Andrew D. Todd (user link) says:

Re: Re: Re: Can You Use Existing Capital? (to Richard O, #3)

Well, I was thinking in terms of getting the backhaul from equipment expressly designed for that purpose, specifically a phased-array antennae at twenty gigahertz, effectively a microwave relay with automatic lock-on. My calculations indicate that such an equipment could support a competitive environment with something like ten competing providers.

Of course, my perspective is a mountaineer’s perspective. If I take my binoculars outside on the stairwell or to the doorstep, I can literally see for the better part of a mile in some directions. The highest part of the steeply pitched roof () is maybe another twenty or thirty feet further up, with a correspondingly greater view. My ISP is about several hundred feet away, and fifty feet down, even though it is four miles away via telephone connection. If I could communicate where I can see, I would be a very happy man.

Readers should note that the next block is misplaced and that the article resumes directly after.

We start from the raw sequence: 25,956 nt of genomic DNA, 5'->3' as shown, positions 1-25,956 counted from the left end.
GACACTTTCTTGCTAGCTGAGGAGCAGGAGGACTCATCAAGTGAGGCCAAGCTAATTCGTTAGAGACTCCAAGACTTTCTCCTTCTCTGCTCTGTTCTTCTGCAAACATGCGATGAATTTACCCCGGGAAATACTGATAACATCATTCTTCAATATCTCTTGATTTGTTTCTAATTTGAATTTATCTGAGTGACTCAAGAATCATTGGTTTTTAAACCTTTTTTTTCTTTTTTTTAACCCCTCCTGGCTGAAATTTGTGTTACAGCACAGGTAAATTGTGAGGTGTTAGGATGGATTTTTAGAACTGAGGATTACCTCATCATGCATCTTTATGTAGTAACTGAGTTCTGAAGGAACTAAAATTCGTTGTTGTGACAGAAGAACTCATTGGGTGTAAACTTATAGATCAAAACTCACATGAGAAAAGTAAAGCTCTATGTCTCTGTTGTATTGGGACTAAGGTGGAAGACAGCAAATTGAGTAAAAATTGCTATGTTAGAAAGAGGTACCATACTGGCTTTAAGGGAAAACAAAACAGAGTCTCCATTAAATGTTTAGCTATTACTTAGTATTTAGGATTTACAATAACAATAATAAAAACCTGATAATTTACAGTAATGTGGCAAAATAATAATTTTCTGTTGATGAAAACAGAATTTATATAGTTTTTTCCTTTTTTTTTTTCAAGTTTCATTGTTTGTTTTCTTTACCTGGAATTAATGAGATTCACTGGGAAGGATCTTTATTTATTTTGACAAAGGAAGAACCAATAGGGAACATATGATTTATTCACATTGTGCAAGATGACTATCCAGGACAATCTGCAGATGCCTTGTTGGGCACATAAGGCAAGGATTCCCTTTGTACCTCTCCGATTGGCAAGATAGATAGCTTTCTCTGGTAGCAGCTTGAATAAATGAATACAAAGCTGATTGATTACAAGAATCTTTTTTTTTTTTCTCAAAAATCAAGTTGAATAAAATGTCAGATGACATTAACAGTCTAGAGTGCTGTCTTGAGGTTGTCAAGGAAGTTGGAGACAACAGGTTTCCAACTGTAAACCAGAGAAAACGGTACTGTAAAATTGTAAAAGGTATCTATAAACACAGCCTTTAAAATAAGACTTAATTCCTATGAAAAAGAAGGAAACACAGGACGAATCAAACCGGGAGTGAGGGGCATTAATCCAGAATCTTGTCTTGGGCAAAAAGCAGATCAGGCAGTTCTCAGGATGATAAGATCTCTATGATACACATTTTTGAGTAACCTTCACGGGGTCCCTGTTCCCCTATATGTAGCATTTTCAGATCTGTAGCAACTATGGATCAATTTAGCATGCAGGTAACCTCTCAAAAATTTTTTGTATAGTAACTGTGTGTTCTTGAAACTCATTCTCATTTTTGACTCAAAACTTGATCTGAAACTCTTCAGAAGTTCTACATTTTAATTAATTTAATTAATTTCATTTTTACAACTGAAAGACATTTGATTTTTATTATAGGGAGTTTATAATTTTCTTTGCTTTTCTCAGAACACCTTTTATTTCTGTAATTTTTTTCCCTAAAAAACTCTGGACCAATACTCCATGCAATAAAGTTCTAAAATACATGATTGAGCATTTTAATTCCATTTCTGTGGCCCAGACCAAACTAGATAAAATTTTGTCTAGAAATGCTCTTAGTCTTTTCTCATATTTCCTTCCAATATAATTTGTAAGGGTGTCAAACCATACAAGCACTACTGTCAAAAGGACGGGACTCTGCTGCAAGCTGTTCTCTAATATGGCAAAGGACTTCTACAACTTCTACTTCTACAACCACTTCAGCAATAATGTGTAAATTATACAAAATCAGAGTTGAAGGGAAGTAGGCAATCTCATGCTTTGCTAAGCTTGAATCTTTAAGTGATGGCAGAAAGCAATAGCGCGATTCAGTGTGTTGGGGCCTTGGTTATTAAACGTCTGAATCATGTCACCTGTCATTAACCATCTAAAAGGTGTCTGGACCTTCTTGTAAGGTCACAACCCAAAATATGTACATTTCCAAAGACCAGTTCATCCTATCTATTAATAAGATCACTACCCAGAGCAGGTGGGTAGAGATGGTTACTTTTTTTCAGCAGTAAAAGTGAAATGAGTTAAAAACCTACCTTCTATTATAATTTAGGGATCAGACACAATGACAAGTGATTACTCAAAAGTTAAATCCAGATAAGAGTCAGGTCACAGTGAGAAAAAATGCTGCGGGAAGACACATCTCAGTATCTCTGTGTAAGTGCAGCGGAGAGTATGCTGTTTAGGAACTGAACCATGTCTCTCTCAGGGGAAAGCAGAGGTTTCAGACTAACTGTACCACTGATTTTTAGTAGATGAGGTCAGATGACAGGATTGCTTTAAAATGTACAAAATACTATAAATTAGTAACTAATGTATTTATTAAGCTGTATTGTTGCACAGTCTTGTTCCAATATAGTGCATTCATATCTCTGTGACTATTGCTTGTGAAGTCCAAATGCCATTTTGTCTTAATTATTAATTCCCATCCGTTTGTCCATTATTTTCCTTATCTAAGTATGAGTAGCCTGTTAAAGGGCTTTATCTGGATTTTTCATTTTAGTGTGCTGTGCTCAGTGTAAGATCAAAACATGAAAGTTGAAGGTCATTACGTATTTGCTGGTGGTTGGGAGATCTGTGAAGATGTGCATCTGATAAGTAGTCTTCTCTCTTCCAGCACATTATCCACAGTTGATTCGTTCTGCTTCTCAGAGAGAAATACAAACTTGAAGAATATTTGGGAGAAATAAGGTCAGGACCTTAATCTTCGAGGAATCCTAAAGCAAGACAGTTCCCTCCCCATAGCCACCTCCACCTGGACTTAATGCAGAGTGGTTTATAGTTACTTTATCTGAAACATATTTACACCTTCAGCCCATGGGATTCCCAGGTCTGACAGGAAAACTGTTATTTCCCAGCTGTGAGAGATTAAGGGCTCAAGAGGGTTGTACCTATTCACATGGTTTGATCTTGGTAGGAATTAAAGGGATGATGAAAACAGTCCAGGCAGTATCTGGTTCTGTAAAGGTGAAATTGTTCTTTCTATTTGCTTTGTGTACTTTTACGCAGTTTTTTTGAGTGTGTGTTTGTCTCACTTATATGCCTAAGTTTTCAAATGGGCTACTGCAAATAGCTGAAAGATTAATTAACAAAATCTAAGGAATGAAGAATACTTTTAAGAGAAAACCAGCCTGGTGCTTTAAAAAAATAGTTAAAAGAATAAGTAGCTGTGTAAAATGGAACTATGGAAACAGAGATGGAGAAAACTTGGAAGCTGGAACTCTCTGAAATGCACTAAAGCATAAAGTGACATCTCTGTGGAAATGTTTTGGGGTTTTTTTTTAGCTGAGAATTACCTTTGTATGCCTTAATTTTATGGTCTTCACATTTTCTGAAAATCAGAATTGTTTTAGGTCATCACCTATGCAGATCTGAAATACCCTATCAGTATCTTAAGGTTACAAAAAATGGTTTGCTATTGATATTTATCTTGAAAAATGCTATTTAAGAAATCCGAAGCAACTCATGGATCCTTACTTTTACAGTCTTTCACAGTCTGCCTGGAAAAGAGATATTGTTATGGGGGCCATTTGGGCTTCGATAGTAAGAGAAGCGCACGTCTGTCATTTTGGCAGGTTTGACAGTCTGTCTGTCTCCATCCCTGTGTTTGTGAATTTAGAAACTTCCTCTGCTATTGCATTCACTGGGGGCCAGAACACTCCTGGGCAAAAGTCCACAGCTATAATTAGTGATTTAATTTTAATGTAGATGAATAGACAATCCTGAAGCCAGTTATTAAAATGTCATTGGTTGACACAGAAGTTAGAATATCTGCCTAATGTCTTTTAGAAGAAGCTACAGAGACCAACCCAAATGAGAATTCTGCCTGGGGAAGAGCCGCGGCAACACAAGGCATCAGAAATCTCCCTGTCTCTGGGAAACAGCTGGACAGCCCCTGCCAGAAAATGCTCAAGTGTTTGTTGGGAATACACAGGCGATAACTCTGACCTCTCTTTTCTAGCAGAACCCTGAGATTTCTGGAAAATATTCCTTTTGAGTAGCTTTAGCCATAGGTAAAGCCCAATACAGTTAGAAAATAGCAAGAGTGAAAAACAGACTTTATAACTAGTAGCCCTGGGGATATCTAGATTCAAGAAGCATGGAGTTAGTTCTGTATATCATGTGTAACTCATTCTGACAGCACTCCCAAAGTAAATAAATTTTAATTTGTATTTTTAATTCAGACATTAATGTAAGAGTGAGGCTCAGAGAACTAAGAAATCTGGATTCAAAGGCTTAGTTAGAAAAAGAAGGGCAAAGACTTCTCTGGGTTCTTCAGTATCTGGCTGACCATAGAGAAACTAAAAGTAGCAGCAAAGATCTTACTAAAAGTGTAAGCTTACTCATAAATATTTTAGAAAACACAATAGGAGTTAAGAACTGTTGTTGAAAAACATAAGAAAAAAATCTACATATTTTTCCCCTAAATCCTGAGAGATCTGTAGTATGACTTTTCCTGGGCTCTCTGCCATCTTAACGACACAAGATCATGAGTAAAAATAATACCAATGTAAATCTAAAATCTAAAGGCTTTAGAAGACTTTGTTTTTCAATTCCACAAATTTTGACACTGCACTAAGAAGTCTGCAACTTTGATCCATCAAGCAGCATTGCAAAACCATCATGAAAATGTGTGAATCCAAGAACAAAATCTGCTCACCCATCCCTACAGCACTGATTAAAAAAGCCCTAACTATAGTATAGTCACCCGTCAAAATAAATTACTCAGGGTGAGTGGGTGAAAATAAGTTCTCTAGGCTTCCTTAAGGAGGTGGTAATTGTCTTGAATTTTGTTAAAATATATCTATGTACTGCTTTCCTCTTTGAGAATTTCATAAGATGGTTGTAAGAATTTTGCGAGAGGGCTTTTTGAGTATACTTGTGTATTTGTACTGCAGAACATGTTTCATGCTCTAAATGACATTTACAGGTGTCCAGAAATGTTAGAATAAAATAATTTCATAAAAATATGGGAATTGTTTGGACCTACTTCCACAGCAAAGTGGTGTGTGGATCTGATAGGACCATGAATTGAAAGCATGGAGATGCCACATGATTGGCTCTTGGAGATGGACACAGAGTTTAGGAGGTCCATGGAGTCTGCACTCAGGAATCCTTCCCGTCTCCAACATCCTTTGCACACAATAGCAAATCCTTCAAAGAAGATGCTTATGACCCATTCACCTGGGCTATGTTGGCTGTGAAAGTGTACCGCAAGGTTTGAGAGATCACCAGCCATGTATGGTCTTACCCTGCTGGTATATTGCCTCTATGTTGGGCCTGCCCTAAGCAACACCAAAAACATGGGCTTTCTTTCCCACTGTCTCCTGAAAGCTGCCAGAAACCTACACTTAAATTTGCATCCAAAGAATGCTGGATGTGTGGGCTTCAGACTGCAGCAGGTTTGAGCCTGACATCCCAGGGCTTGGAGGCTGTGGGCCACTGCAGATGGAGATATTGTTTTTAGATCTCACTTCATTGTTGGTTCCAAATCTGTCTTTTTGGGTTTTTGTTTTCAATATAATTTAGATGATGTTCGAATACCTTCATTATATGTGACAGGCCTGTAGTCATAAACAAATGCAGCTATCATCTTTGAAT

() Designed for heavy snow load.

uce dewata (profile) says:

I’d agree on those concerns, let’s just hope it does turn out to be the same old T-Mobile, but with better infrastructure.
I personally would not have a cell without them. It simply isn’t important enough to justify a monthly bill.
I bought a 1000 minute Prepaid sim and recharge it yearly. Granted my plan wouldn’t last a 17 year old a month, but is suits my needs perfectly.

Pronounce (profile) says:

Seems Like A Good Deal Now....

But eventually I think that T-Mobile customers are going to suffer. Deutsche Telekom wanted out bad enough to dump huge resources into making T-Mobile attractive to buyers. But once the deal is done the profitability mentality will set in, and T-Mobile customers (I’m one) are going to get the same crappy service as Dish customers do now.

My hope had been for a new player into the media market, a disrupter, cable cutter company to pick up T-Mobile, but seems like we getting the sucky Dish company. Sad, sad day for me.